Devendra Banhart, ‘Smokey Rolls Down Thunder Canyon’ (XL)
Much of Devendra Banhart’s appeal since his emergence in 2002 has had to do with the ways in which he’s been able to convince us that he’s not just a standard-issue dirty hippie: Consider the flamenco-flecked folk songs on 2005’s Cripple Crow or the singer’s bizarro gossip-column dalliances with Lindsay Lohan. But on Smokey Rolls Down Thunder Canyon, his fifth long-player, Banhart doesn’t seem terribly interested in demonstrating that there’s more in his head than faded peace signs and pot fumes. With its preponderance of droopy folk-rock meditations, this is Banhart’s least discursive outing yet.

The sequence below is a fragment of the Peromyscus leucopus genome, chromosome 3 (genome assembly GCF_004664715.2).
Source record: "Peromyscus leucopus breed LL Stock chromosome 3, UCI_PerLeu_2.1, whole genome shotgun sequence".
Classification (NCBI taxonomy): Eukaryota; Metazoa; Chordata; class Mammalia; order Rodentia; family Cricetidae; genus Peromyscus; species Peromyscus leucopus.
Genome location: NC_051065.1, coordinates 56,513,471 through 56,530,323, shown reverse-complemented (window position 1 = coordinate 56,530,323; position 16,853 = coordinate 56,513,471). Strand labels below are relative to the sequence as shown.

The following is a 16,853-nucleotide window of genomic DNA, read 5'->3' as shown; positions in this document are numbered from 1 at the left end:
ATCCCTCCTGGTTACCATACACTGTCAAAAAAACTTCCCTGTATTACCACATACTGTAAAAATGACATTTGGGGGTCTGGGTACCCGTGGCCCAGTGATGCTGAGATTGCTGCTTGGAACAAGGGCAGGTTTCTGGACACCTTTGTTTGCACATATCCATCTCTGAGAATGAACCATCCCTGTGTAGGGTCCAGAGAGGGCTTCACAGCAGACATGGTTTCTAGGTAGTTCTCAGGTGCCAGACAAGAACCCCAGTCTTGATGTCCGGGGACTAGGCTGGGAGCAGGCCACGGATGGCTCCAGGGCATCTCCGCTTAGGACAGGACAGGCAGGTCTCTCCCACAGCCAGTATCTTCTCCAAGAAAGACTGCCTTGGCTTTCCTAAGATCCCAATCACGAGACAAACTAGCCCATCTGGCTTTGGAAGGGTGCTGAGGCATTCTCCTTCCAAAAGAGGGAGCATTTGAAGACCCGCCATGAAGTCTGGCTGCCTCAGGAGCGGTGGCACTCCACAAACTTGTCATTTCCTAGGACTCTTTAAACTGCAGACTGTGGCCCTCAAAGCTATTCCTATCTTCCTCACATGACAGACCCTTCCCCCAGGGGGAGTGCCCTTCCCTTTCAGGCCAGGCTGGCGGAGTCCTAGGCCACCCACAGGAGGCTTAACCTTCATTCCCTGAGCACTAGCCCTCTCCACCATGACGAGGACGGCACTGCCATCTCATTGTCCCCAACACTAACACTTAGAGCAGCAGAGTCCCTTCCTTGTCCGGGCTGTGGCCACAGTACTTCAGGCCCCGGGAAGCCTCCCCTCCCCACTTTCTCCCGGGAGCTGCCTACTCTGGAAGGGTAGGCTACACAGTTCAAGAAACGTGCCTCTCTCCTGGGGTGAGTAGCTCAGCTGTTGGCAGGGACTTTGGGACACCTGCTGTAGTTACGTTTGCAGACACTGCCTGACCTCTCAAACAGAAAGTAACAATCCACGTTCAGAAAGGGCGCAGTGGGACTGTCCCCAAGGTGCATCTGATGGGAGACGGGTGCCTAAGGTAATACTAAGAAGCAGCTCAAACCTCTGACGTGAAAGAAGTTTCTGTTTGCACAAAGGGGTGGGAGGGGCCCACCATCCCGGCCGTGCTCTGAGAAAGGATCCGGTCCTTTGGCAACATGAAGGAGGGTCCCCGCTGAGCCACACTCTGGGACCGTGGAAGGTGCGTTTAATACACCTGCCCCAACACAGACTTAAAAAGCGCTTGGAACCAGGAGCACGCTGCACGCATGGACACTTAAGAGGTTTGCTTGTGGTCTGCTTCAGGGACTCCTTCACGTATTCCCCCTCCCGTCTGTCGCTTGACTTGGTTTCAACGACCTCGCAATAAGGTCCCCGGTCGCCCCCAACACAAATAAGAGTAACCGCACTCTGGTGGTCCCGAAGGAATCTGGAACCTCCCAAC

As a result, it’s also his most predictable. To be sure, Banhart has developed a distinctively wacky strum-and-warble thing that’s all his own: Hushed, delicate ballads like “Cristobal” and “So Long Old Bean” sound like nobody else — no small feat, considering the army of freak-folk disciples he’s inspired. And Smokey Rolls, which Banhart and his merry men made in Topanga, the woodsy dropout refuge north of Los Angeles, does include a few deviations from the norm: “Shabop Shalom” is a delightfully weird Jewish doo-wop song; “Lover” rides a sunny, Jackson 5-like soul-pop thump; and “Saved” is a juicy gospel-rock rave-up that suggests Banhart’s been cranking the Band lately. But the remainder feels like a reissue of someone else’s surprises.
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